Home     |     About Mel     |     MLM Consulting     |     Speaking & Training     |     Articles     |     Projects     |     Personal

What MLM Pro's hate Most
A guide to transitioning from one MLM to the next

As a Distributor, Corporate Consultant, and MLM Trainer I can tell you that things change... companies change... people change. There is a popular saying, "There is nothing more constant than change."  In the case of the MLM world that saying is consistently manifesting itself.  Companies are run by humans and humans aren't perfect.

From time to time a company ends up changing a compensation plan around, modifying a product line, changing management or even more dramatic could be they go out of business or are faced with charges by an Attorney Generals office or by the FTC, SEC, FDA... etc.  (or any number of three letter Federal governmental agencies.)  Life changes.  While this might be a difficult topic to discuss, no one likes this topic, it is a fact that most who look forward to a career in Direct Sales or Network Marketing will most likely be faced with some time during their career.

If you intend to be a full time networker, get use to the idea that sooner or later you'll be forced to start over.

Two major thoughts about this:

--- #1 ---  Protect yourself with "Multiple Streams of Income"

While I am not a major fan of Robert Allen, one thing is for sure, he hit it right on the head when he wrote "Multiple Streams of Income". Now, don't get what I am saying wrong. I am not telling you to work 2 MLM's at the same time. That is mostly harmful and nearly impossible for the average person. They will find themselves failing at both, typically.

What I suggest is developing an MLM, and one or two other streams of income. As your MLM business develops and starts to produce a nice level of extra income, maintain your day job, and leverage that extra income into another business of some type, selling information (eBooks), selling your skills (consulting), or selling/reselling products (ebay). Find a niche... find something that suits who you are. Find that "something" that allows you to leverage yourself into a secondary income. [ http://www.melatwood.com/article_3.html ]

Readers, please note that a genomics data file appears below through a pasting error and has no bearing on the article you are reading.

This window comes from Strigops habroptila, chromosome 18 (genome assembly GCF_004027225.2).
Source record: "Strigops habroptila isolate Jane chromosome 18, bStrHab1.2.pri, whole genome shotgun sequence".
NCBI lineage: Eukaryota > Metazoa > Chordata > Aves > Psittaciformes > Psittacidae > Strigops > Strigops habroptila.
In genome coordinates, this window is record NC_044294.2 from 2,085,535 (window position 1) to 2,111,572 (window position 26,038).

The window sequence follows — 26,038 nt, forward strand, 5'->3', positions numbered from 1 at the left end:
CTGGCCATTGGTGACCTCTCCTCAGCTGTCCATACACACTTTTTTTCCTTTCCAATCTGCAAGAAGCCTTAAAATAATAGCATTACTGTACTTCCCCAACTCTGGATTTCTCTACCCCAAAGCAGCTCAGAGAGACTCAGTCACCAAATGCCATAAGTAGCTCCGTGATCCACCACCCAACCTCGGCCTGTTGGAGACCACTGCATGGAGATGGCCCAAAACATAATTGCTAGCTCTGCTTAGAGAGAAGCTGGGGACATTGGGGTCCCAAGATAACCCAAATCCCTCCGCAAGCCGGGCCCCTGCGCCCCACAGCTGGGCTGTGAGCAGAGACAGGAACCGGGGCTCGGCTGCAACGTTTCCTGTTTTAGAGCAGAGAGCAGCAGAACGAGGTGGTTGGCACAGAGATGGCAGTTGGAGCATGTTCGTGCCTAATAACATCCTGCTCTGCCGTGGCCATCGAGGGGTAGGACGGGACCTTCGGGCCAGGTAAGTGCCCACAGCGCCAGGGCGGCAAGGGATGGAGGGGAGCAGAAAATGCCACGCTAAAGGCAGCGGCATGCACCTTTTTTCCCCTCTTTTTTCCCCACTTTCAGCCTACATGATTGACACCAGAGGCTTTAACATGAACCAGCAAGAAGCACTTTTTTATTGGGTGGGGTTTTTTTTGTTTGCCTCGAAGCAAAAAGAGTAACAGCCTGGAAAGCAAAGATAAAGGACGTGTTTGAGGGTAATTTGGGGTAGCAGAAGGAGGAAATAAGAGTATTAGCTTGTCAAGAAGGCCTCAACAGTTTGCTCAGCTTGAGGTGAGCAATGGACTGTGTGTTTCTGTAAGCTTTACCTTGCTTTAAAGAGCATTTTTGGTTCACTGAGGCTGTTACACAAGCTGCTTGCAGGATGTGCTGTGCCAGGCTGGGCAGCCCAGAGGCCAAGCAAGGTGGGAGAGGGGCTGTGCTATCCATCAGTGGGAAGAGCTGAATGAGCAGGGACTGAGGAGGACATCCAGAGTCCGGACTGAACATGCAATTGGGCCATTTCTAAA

Work to make it self sufficient. When it no longer requires your income from your MLM business you now have two viable entities earning you a cash-flow. If for some reason you run into a situation like you find yourself in: company is less ethical than you would like, company or management has changed the rules to the game, or for whatever reason that you are no longer comfortable with expanding your MLM... you have a back up income that you can now leverage back into another MLM of your choice.

--- #2 --- What do I do with my current downline?

Choosing an MLM to start with is always a task that should be undertaken with care. However, a transition to a different MLM can be far more treacherous. Not only do you need to be careful choosing the next right company for yourself, you have be sure the company you choose will add to your credibility as a leader.  Keep in mind, you're probably not just picking a company for yourself, you're also picking a company for a new downline, and possibly your old downline.
The company you pick will speak volumes to your friends, associates, and current downline.

The Challenge: Those friends and family members who trusted you the first time around now depend on you for support in the MLM you now want to back away from. This presents a moral challenge of your own.

a- You can cut all ties, refer all assistance required by your downline to you upline, and simply walk away.
b- You can just "become busy" in other areas and provide basic support while relying on your upline to pick up the slack.

Your choice will depend on the situation. I have been in both situations and neither is a simple choice.